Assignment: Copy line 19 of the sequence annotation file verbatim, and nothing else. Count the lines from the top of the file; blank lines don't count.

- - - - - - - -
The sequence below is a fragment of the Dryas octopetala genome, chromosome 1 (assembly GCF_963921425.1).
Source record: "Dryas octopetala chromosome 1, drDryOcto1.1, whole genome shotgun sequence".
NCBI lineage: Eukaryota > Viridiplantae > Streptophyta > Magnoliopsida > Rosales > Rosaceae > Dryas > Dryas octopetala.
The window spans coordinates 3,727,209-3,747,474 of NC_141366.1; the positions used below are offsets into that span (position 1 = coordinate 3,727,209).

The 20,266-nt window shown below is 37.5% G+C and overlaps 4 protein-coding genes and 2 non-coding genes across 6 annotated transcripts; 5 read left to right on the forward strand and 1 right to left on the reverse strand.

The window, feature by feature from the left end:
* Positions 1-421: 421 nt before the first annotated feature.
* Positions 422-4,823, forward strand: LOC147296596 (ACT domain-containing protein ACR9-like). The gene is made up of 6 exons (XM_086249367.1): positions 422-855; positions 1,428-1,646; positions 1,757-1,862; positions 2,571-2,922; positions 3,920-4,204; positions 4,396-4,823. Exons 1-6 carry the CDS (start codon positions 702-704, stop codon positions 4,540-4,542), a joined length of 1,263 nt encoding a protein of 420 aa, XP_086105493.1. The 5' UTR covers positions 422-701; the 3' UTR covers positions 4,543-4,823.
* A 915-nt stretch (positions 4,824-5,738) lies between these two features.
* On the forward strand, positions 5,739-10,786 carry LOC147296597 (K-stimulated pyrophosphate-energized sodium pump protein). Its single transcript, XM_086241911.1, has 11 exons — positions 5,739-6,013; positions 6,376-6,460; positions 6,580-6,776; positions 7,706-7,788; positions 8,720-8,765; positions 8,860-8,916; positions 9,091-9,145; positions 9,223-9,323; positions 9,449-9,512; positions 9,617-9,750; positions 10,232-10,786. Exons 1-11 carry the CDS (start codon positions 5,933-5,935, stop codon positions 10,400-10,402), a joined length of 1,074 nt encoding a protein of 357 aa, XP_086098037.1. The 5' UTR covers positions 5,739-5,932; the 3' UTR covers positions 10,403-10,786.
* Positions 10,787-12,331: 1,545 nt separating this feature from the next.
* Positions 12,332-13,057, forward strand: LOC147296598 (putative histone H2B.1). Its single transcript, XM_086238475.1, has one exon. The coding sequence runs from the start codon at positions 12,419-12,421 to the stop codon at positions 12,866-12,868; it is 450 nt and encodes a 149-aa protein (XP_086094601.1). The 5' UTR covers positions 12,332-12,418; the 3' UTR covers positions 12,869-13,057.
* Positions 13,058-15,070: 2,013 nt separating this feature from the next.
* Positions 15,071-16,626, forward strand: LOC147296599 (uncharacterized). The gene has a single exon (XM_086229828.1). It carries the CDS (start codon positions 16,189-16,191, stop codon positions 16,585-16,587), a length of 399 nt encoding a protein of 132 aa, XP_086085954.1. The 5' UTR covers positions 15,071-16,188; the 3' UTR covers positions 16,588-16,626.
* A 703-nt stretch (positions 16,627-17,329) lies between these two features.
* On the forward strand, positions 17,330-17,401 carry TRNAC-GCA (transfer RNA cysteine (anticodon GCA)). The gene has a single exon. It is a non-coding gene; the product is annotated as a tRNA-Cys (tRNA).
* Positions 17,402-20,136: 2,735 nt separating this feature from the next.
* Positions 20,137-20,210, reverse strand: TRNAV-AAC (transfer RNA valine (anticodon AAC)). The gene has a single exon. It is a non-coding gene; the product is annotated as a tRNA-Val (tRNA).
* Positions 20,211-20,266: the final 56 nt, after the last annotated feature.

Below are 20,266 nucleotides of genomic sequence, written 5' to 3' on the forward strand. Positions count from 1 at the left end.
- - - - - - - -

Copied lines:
* Positions 20,211-20,266: the final 56 nt, after the last annotated feature.